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Sun Dec 7 2008Iraq-US Status Of Forces Agreement
Sun Dec 7 2008Protests As Iraqi Government Approves SOFA
The U.S.-Iraq Status of Forces Agreement (SOFA) is a pact that provides a legal basis for U.S. troops in Iraq and establishes their departure from Iraq by December 31st, 2011 pending any negotiations. On November 16th, 2008, Iraq's Cabinet approved the agreement. On November 27th, the Iraqi Parliament ratified the agreement. Followers of Moqtada al-Sadr and many others protested the passing of the accord as prolonging and legitimizing the occupation, and Grand Ayatollah Sistani expressed concerns with the ratified version. On December 4th, Iraq's presidential council approved the security pact. A referendum must be held by mid-2009 which may terminate the agreement and require Coalition forces to completely leave by the middle of 2010.
On May 22nd 2003, UN Security Council Resolution 1483 created a "legal" framework for the US occupation of Iraq. The resolution affirmed that the United States and the United Kingdom had responsibility for Iraq as the "occupying powers under unified command". It empowered the US-UK coalition, making it the legitimate and legal governing and peacekeeping authority recognized the creation of a transitional governing council of Iraqis. On November 18th, 2006, UN Security Council Resolution 1723 extended the mandate of multi-national forces in Iraq until December 2007. On December 18, 2007, UN Security Council Resolution 1790 extended the mandate of multi-national forces in Iraq until December 31st 2008.
On June 13th, 2008, Iraqi Prime Minister Maliki said that negotiations with the United States on a long-term security pact were deadlocked because of concern the deal infringed Iraqi sovereignty. "We have reached an impasse because when we opened these negotiations we did not realize that the US demands would so deeply affect Iraqi sovereignty and this is something we can never accept...We cannot allow US forces to have the right to jail Iraqis or assume, alone, the responsibility of fighting against terrorism." On October 16th, after several months of negotiations, U.S. Secretary of Defense Robert Gates and Secretary of State Condolezza Rice briefed senior U.S. lawmakers on the draft SOFA, but despite a compromise on the issue of jurisdiction over off-duty U.S. troops who commit crimes under Iraqi law, issues related to the timeline for U.S. withdrawal and Iraqi insistence on "absolute sovereignty" remained.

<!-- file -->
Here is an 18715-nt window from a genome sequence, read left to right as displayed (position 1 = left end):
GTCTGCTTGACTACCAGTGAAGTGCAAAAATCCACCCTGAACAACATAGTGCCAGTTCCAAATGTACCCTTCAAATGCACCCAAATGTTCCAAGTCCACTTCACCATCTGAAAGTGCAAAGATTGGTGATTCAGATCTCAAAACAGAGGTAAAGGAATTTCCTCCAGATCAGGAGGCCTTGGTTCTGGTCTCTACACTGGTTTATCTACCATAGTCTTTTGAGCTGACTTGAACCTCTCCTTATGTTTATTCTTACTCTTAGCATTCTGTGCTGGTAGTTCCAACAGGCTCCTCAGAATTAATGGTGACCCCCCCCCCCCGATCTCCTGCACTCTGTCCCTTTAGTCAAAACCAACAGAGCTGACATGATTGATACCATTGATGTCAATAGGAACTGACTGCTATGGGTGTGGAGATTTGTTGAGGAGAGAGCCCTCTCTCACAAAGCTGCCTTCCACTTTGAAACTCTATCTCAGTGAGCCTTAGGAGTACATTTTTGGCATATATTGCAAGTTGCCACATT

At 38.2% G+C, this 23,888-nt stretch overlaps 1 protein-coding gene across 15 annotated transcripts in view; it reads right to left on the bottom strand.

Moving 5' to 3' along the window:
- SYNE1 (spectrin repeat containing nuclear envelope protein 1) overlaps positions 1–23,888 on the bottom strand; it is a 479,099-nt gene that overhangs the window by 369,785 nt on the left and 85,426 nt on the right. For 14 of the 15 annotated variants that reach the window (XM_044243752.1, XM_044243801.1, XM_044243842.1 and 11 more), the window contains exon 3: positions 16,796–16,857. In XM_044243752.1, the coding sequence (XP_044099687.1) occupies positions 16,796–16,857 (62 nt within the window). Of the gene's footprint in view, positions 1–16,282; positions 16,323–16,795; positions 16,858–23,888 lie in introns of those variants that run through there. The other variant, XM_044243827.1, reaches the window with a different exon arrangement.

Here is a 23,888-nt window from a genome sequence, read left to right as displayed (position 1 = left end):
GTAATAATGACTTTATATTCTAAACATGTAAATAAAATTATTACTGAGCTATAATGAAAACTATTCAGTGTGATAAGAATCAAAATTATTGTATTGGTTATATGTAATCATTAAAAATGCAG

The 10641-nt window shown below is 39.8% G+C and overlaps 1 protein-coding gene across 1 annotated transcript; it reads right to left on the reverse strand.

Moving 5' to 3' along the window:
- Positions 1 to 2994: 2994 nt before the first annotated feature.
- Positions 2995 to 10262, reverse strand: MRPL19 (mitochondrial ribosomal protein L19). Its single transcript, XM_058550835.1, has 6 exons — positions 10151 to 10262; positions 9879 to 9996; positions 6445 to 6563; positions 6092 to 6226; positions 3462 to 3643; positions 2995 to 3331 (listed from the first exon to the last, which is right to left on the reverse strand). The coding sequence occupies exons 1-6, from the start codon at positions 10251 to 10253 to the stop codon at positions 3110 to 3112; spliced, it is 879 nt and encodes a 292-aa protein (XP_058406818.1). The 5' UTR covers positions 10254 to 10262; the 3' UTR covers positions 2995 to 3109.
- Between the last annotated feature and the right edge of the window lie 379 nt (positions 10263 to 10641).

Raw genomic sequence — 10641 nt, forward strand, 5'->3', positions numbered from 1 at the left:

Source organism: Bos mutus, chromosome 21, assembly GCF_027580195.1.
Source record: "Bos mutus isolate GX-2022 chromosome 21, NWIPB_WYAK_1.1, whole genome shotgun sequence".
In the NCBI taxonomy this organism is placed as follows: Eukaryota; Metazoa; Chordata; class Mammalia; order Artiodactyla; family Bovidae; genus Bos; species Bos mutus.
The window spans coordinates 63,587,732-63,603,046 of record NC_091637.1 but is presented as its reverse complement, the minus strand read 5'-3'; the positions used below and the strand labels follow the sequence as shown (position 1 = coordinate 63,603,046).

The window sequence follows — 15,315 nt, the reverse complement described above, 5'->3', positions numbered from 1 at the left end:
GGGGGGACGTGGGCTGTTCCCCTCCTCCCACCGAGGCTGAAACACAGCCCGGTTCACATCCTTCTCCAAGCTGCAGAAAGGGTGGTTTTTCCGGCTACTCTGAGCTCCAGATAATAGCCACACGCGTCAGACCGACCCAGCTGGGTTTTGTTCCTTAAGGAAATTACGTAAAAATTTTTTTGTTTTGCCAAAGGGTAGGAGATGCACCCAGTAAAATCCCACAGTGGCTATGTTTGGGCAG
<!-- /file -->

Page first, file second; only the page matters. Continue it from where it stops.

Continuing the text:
On November 16th, Iraq's Cabinet approved the agreement, which cited the end of 2009 for the pull out of US troops from Iraqi cities. On November 27th, the Iraqi Parliament ratified SOFA, establishing that Coalition combat forces will withdraw from Iraqi cities by June 30th, 2009, and will be completely out of Iraq by December 31st, 2011, but allowing for further negotiation if the Iraqi Prime Minister believes Iraq is not stable enough. The pact forbids holding prisoners without criminal charges, and limits searches of homes and buildings. Coalition forces are subject to Iraqi law if they commit major and premeditated crimes while off-duty and off-base. A referendum of Iraqis will be held in mid-2009 on the pact, which may require Coalition forces to leave by the middle of 2010. Parliament also passed another U.S.-Iraqi bilateral pact called the Strategic Framework Agreement, aimed at ensuring minority Sunni interests and constitutional rights.
In Iraq's Parliament, the pact was supported by 149 of 275 members from SCIRI, Dawa, the two Kurdish parties and members of the Sunni-based Iraqi Accord Front.
After the deal passed, some 9,000 Iraqis gathered to protest in Sadr City. Protesters burned a U.S. flag and held banners reading: “No, no to the agreement”. "We condemn the agreement and we reject it, just as we condemn all injustice." Muqtada Sadr called for three days of peaceful protests and mourning after the passing of the agreement.